Effectively Using Assistant Coaches in Youth Sports

As I mentioned in my previous post, in order to run effective practices – in fact, to help ensure a successful season overall – head coaches/managers need good assistant coaches.  I always ask parents to help out in my welcome letter .  In my experience, there are several who are very willing to help out.  If you don’t get enough who are willing, it is also my experience that there are usually a couple who, with a little coaxing, would gladly help out at practice.  In the case where there are no outright volunteers, assure the parents that you will give them everything they need to help out at practice.  Tell them how you will show them how to execute the drills correctly.  Assure them that you will take the hardest and most complicated drills yourself.  If all else fails, remind them that they most likely will be hanging around practice – the days of parents dropping their kids off for practice and running errands as my parents did are gone – they might as well help out.

Here are some techniques for effectively using your assistant coaches:

  • If necessary, remind them that this is youth recreational sports.  Recall that, if the parents were schooled in coaching the sport you’re coaching, they likely would have volunteered to be the head coach.  Many of the parents will only have their own youth sports experiences to go build on for coaching.  And, if the last time they were coached in sports was in high school, that type of aggressive attitude is not appropriate for youth recreational sports. Also, this is recreational sports and not select/travel sports (which are different).
  • Give them everything they need.  If you are going to ask them to run a drill, particularly one that involves a deliberate technique that you want to make sure the athletes learn and repeat; make sure to provide enough information to the assistant coach.  I’ve brought the books where I found the drill or a printout of the explanation of how to execute the technique properly and shared that with the assistant coach.  Try not to do this right before they are expected to run the drill.  If you can email it to them ahead of time, that’s the best.  If not, meet with the assistant coaches while the players are warming up and go over the drills you are going to run in practice.  If any of them have any questions, you can then provide them the background material to prepare them while the athletes are otherwise engaged.
  • Don’t micromanage them.  I can be a bit of a control freak.  I want the players to learn the skill or technique and to be corrected if they aren’t doing it properly.  I have a way I like to explain how to do the techniques.  However, if we’re going to run multiple drills at the same time – and WE ARE, right – then I have to be comfortable with letting the assistant coaches handle the presentation of the technique and the correction of the players, as necessary.  A couple of ways to handle this include:
    • Take the more complicated drills yourself.  At our first practice, I wanted to be the coach that showed the players how to cover first base correctly.  It can be a complicated procedure and I wanted to make sure the players heard it from me and that I watched each of them try it.  That left the other two drills to the assistant coaches.  I made some quick suggestions to the coaches of the technique to describe to the players and what to watch for (and correct), then set them off to run their drills.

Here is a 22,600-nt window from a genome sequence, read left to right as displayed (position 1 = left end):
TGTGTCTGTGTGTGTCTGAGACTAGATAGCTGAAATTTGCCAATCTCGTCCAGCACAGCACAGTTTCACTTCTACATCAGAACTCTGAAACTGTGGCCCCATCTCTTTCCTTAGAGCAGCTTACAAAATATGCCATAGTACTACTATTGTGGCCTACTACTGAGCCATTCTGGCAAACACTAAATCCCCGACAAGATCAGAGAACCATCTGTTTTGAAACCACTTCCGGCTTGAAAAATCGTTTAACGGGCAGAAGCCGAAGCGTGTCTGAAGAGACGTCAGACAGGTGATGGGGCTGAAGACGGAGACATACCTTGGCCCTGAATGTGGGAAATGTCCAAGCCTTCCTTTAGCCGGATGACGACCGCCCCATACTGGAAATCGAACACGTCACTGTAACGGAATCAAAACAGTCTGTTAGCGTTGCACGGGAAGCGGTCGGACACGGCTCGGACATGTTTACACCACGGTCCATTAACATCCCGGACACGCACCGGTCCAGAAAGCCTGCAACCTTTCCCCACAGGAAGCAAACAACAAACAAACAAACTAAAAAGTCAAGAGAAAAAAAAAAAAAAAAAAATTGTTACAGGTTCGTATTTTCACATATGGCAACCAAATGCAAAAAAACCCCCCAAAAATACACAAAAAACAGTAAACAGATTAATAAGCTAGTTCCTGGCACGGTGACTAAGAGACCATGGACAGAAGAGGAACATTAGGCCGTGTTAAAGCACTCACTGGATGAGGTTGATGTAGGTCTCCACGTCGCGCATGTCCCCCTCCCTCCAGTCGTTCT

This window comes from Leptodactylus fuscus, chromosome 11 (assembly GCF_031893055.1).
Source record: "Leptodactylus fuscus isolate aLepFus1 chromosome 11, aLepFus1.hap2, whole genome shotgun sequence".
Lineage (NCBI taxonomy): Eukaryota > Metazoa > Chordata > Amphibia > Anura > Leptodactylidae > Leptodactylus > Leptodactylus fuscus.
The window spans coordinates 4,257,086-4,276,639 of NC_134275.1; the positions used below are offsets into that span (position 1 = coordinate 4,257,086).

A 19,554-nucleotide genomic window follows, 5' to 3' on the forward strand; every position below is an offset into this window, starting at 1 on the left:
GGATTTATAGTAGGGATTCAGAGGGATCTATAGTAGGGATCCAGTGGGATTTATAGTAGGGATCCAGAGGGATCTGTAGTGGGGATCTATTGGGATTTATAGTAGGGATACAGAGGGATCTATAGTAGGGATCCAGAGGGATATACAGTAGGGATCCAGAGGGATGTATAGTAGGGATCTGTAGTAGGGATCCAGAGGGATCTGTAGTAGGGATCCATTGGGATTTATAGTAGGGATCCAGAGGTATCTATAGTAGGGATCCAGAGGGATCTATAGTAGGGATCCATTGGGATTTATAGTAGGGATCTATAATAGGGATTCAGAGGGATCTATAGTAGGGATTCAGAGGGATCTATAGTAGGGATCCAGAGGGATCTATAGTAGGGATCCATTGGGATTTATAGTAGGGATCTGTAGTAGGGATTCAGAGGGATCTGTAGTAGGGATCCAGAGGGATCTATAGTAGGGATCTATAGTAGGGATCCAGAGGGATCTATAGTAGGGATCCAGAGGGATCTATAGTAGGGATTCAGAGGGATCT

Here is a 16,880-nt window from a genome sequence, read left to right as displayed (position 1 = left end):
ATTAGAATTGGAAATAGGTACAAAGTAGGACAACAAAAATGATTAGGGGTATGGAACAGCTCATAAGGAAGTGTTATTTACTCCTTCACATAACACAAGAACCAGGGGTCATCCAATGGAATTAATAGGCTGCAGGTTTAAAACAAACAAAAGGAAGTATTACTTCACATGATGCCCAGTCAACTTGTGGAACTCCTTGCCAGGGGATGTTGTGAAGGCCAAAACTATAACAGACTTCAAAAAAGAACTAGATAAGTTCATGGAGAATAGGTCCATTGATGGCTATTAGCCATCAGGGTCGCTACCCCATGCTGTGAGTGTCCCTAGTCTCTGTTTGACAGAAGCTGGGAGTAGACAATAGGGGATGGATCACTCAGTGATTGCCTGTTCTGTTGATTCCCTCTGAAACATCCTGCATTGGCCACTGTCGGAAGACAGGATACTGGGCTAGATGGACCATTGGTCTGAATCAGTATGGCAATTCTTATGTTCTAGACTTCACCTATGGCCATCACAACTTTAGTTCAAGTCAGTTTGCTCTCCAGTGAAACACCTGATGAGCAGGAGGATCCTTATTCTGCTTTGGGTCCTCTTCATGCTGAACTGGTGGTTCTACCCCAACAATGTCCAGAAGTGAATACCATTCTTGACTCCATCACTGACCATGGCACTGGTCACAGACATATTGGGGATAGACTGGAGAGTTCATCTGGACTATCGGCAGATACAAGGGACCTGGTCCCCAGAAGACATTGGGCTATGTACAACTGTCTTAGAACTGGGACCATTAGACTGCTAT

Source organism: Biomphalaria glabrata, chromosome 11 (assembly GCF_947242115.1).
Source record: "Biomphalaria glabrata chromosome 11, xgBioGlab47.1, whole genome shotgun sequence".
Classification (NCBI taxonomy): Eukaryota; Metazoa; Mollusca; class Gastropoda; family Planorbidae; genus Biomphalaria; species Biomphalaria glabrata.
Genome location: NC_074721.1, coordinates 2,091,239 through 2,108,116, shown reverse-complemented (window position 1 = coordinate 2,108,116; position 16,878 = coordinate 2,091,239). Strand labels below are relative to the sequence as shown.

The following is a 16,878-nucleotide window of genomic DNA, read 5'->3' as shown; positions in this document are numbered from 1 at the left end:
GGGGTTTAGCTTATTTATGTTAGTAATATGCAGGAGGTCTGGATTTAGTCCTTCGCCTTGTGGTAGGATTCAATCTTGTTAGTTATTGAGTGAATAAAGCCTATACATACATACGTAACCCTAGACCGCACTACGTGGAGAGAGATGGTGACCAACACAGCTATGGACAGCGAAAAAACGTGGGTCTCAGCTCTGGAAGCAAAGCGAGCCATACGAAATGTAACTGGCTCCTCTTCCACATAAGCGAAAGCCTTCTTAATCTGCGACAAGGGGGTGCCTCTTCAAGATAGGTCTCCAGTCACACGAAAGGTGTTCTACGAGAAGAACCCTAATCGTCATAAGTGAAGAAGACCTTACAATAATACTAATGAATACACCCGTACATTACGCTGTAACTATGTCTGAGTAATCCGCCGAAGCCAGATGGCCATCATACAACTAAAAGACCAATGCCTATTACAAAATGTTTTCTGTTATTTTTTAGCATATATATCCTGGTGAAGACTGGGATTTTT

• Show the players (and coaches) the correct technique, as I present it, all at once before breaking into the smaller groups.  A technique I am considering is to have the team and coaches together before we go through the drills and doing the instruction myself.  In that way, everyone sees the correct way to perform the technique (assistant coaches, included) and hears it from me.  I would go through the three drills one at a time, then release the groups to go with their assistant coaches and execute them.

So far this season, we actually have more assistant coaches than I had immediate need for.  I could delegate each of the drill stations to an assistant coach and then I could be a floater; moving from drill to drill and assisting in the explanation and correction during execution of the drills.  I’m toying with trying this in my next practice.  [See my self-described control freak nature above though, as why this might not happen]  I’m also going to make sure I tell all the parents who are interested in helping that, if they see something during practice where they could add value, to by all means jump in.  At a recent practice, one of the player’s parents who wanted to help, but wasn’t assigned a drill or other specific role in practice, gathered the balls after rounds of live hitting and returned them to the bucket.  This allowed the other coaches to keep coaching and sped the practice along as the players didn’t need to shag the balls.  I really appreciate that initiative and will encourage that with the other parents.


No matter how good the head coach/manager is, there are too many players on the team for them to be able to run effective practices themselves.  By encouraging parents to help out, a coach gets the assistance he or she needs to be successful.  Ensuring the assistants have the right youth sports mindset, providing them the resources they need to effectively help out, and then letting them be to do their thing will lighten the head coach’s load and help make the season better for the children.

Published by Chad Millette

I am a father, a husband, a retired Air Force officer, and a dedicated youth recreational sports advocate.

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